Street Style is a specific concept which comes originally from British fashion culture. It is a comprehensive approach to the fashion industry and producing styles which intersect and differ from mainstream fashion considerations. The “street” approach to style and fashion is oftentimes based upon individualism, not simply current fashion trends. Using street style methods, individuals demonstrate their multiple, negotiated identities, in addition to utilizing subcultural and intersecting styles or trends. This, in itself, is a performance, as it creates a space where identities can be explored through the act(ion) of dress. 

Many people said that Bill Cunningham was the first democratic street-style photographer. Starting in 1978 in the New York Times , he snapped candid photographs of people on the street and found trends among them. Old and young, thin and fat, rich and poor… his subjects were as diverse as the city he shot them in, and truly representative of the fashions of the time (even if the people in his photos wouldn’t be considered particularly fashionable). More photojournalist than portraitist, Cunningham’s work was incredibly important in documenting the oeuvre of a time.

Concurrently, photographers like Jamel Shabazz and Shosuke Ishizu were capturing hip-hop style in the mid-’70s and Ivy League style in the mid-’60s, photographing their subjects in both posed and candid shots that let tribes of individuals showcase trends like Cazal eyeglasses and varsity jackets. Street style is an incredibly viral, incredibly instant, incredibly addictive facet of fashion that’s changed lots of the ways in which fashion gets made and consumed. But let’s stay focused on Menswear because this topic has seen its fair share of hits and misses. We have been through some rather eccentric trends and fads allowing us to come to this very present day in fashion.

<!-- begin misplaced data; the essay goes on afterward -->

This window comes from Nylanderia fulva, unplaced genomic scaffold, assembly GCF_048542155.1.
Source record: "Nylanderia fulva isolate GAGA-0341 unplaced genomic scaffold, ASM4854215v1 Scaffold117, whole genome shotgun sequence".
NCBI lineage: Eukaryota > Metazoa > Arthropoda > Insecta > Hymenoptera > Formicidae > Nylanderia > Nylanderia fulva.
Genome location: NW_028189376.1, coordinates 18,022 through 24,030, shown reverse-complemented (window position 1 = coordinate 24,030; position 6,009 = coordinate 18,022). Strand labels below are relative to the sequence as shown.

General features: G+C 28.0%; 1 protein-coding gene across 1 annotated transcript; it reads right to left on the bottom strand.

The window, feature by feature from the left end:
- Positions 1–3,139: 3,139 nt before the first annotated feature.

Whether you’re into the retro look, love the 80s with Adam Ant at the forefront of menswear, or you like what you’ve got on today, we can all draw influence and ideas from the past and bring them into the present day. Influences can come from anywhere, at the moment we’re going through a 70s revival with brands such as Gucci leading the way in this enormous trend. You only have to look at certain areas in London to realize people still draw influences from the past.

Street style has always existed, but it has become a phenomenon of the 20th century. A few key influences that we still see today can be found in the 1920s menswear era, like wide legged trousers, for instance, were a point of hot topic – they were loose yet fitted at the waist. This created an overall larger effect with the illusion of longer legs. The wider leg was still massively in trend also in the 30s, it was way up until the 60s, yet we did see it slim down, if only slightly. Flannel played a massive part and had been used as a practical material for the working classes. Later, darker colors and looser shapes played dominant as clothes were built to last. Clothes were made to be sustainable as the war carried on, plus, it was a time of sadness for many which reflected in the fashion. Icons like James Dean paved the way for menswear. James, with his super laid-back attitude, championed the casual look; with a simple jeans and tee combination he epitomized style for the younger generation, and, made a classic without even realizing.